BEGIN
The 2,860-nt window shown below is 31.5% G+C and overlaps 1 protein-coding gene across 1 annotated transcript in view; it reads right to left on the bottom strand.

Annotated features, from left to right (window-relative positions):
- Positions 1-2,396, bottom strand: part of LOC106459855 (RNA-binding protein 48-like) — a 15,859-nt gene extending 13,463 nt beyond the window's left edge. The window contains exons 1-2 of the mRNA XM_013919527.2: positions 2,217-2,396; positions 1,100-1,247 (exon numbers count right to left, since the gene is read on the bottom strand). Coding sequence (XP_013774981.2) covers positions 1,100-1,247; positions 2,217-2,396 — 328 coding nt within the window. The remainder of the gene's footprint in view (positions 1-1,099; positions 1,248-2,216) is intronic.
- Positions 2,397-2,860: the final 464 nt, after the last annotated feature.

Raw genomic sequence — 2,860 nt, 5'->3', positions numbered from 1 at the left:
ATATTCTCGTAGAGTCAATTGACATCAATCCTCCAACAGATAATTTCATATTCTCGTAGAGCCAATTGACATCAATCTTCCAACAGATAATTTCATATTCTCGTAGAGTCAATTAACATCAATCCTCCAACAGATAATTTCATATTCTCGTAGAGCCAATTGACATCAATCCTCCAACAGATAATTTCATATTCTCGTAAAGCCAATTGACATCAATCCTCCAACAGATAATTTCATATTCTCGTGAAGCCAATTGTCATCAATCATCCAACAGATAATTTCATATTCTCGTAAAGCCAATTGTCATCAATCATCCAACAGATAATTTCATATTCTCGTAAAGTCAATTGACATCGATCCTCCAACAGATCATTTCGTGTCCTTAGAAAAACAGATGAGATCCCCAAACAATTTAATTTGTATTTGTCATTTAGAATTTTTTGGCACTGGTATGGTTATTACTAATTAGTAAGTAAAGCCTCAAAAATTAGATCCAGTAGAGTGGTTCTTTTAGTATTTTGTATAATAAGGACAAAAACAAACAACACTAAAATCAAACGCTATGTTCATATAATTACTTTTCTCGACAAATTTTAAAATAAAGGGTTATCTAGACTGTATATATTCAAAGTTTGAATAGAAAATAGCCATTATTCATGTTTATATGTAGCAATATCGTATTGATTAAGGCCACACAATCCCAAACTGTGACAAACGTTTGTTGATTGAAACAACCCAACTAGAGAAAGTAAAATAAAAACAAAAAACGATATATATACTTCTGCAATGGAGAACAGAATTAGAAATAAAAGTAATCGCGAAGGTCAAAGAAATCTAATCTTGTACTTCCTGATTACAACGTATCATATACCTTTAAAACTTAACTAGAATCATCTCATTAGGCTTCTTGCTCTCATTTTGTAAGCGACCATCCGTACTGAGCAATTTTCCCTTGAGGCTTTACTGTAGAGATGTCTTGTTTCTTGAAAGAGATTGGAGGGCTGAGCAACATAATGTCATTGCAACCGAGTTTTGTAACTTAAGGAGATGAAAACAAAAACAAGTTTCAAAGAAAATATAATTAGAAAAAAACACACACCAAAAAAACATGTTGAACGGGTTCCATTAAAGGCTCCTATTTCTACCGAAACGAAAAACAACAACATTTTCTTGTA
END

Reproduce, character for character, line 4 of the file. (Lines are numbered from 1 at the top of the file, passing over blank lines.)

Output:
- Positions 2,397-2,860: the final 464 nt, after the last annotated feature.